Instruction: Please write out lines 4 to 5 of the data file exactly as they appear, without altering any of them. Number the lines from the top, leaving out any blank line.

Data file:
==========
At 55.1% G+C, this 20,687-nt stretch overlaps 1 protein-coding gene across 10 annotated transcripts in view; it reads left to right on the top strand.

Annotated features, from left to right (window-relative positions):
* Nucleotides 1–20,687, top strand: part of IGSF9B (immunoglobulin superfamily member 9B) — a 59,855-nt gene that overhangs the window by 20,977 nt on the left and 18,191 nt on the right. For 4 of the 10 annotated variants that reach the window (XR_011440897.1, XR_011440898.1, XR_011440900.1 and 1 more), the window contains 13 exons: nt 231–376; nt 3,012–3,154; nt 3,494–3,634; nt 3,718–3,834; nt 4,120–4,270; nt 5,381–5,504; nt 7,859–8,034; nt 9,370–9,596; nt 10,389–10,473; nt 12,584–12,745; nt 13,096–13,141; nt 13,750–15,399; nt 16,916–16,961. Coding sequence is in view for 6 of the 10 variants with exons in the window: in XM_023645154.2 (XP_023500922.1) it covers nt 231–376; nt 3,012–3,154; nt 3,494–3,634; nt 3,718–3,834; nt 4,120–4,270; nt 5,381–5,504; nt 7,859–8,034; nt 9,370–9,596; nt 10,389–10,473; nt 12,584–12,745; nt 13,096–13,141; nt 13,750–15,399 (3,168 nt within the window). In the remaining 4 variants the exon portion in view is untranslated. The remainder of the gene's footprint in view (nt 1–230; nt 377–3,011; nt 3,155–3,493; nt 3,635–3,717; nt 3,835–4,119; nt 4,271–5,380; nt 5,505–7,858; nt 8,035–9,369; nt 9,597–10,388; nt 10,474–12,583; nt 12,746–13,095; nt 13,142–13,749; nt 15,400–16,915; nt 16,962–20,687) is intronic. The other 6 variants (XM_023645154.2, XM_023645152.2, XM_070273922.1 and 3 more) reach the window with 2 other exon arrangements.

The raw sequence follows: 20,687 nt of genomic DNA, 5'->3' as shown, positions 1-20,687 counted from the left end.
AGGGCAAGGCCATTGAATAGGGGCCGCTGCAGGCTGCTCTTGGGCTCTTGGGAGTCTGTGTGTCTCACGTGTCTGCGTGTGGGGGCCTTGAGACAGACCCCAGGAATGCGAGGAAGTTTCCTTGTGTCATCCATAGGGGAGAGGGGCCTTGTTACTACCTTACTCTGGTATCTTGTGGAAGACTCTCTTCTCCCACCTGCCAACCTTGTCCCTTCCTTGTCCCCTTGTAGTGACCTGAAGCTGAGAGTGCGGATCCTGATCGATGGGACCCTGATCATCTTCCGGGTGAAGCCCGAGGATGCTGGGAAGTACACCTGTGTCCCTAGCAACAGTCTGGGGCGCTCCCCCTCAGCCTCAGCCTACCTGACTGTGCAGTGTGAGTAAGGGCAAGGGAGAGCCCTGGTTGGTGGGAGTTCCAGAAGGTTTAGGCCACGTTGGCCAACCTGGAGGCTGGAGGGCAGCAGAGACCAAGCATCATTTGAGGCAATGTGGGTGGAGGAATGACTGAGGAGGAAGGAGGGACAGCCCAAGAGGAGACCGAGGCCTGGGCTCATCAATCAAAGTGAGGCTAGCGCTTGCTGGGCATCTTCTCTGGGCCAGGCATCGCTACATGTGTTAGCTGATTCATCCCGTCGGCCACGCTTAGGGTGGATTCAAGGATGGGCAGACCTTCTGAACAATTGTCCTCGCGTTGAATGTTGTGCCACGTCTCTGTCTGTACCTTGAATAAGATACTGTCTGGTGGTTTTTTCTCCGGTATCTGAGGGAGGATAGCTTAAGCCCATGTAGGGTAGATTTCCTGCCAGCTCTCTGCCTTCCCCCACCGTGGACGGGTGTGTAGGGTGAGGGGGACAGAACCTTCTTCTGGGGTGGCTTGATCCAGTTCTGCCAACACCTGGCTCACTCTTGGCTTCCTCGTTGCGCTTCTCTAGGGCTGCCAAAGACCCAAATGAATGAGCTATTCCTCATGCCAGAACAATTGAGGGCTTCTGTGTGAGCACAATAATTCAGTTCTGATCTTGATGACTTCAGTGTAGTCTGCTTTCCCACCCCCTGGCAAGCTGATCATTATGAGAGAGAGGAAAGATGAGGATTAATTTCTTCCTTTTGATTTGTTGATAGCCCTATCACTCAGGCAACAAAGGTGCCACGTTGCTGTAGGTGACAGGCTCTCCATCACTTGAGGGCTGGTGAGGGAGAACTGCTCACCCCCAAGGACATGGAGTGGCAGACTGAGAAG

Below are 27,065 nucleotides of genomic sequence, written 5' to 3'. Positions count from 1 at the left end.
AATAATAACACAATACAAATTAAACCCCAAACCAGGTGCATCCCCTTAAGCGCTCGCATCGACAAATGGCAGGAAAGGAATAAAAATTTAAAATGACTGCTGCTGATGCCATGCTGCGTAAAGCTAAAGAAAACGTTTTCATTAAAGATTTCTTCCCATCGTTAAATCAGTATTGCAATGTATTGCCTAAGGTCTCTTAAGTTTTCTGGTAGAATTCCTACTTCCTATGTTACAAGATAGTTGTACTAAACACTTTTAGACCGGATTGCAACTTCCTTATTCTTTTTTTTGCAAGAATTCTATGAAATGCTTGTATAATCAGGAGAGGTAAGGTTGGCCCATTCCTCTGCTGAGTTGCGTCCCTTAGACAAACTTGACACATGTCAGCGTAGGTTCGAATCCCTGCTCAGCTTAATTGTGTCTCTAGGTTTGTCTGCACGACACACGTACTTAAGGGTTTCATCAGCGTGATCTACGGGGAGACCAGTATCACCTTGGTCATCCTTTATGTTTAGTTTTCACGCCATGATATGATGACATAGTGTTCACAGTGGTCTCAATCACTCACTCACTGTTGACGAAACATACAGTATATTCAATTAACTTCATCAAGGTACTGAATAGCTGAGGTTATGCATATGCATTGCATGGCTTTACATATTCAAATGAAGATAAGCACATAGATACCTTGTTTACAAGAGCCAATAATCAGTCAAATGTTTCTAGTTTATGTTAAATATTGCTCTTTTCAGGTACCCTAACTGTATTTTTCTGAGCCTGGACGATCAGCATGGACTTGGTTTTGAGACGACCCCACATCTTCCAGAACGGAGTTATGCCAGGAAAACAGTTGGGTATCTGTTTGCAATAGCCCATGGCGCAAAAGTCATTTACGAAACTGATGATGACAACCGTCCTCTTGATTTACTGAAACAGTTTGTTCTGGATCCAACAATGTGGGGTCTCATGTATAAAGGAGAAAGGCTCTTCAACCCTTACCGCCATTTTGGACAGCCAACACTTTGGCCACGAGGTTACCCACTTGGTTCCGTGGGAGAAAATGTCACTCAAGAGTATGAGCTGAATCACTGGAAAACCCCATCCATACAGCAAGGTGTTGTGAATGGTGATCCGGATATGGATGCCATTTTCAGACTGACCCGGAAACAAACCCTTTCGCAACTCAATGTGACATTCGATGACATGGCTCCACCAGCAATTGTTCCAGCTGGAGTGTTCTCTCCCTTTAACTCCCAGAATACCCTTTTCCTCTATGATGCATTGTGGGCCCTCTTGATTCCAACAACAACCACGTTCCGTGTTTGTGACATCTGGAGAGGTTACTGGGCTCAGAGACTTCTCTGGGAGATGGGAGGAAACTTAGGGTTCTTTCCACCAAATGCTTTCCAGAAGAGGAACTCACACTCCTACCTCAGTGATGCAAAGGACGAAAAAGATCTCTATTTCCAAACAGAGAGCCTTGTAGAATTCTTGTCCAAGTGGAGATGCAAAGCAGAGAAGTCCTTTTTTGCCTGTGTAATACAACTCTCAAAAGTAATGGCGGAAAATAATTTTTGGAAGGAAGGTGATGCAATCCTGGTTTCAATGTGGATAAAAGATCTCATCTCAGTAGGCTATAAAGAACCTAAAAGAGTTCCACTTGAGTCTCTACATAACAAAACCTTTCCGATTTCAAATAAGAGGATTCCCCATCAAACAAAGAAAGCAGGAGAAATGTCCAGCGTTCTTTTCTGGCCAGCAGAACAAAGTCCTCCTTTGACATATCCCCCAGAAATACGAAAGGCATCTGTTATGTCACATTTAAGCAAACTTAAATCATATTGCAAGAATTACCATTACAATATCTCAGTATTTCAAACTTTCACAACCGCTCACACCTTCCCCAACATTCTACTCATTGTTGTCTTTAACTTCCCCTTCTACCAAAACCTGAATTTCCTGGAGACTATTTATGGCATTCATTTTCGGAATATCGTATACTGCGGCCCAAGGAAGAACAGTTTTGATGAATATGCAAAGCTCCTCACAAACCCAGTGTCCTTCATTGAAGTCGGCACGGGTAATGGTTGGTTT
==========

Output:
The raw sequence follows: 20,687 nt of genomic DNA, 5'->3' as shown, positions 1-20,687 counted from the left end.
AGGGCAAGGCCATTGAATAGGGGCCGCTGCAGGCTGCTCTTGGGCTCTTGGGAGTCTGTGTGTCTCACGTGTCTGCGTGTGGGGGCCTTGAGACAGACCCCAGGAATGCGAGGAAGTTTCCTTGTGTCATCCATAGGGGAGAGGGGCCTTGTTACTACCTTACTCTGGTATCTTGTGGAAGACTCTCTTCTCCCACCTGCCAACCTTGTCCCTTCCTTGTCCCCTTGTAGTGACCTGAAGCTGAGAGTGCGGATCCTGATCGATGGGACCCTGATCATCTTCCGGGTGAAGCCCGAGGATGCTGGGAAGTACACCTGTGTCCCTAGCAACAGTCTGGGGCGCTCCCCCTCAGCCTCAGCCTACCTGACTGTGCAGTGTGAGTAAGGGCAAGGGAGAGCCCTGGTTGGTGGGAGTTCCAGAAGGTTTAGGCCACGTTGGCCAACCTGGAGGCTGGAGGGCAGCAGAGACCAAGCATCATTTGAGGCAATGTGGGTGGAGGAATGACTGAGGAGGAAGGAGGGACAGCCCAAGAGGAGACCGAGGCCTGGGCTCATCAATCAAAGTGAGGCTAGCGCTTGCTGGGCATCTTCTCTGGGCCAGGCATCGCTACATGTGTTAGCTGATTCATCCCGTCGGCCACGCTTAGGGTGGATTCAAGGATGGGCAGACCTTCTGAACAATTGTCCTCGCGTTGAATGTTGTGCCACGTCTCTGTCTGTACCTTGAATAAGATACTGTCTGGTGGTTTTTTCTCCGGTATCTGAGGGAGGATAGCTTAAGCCCATGTAGGGTAGATTTCCTGCCAGCTCTCTGCCTTCCCCCACCGTGGACGGGTGTGTAGGGTGAGGGGGACAGAACCTTCTTCTGGGGTGGCTTGATCCAGTTCTGCCAACACCTGGCTCACTCTTGGCTTCCTCGTTGCGCTTCTCTAGGGCTGCCAAAGACCCAAATGAATGAGCTATTCCTCATGCCAGAACAATTGAGGGCTTCTGTGTGAGCACAATAATTCAGTTCTGATCTTGATGACTTCAGTGTAGTCTGCTTTCCCACCCCCTGGCAAGCTGATCATTATGAGAGAGAGGAAAGATGAGGATTAATTTCTTCCTTTTGATTTGTTGATAGCCCTATCACTCAGGCAACAAAGGTGCCACGTTGCTGTAGGTGACAGGCTCTCCATCACTTGAGGGCTGGTGAGGGAGAACTGCTCACCCCCAAGGACATGGAGTGGCAGACTGAGAAG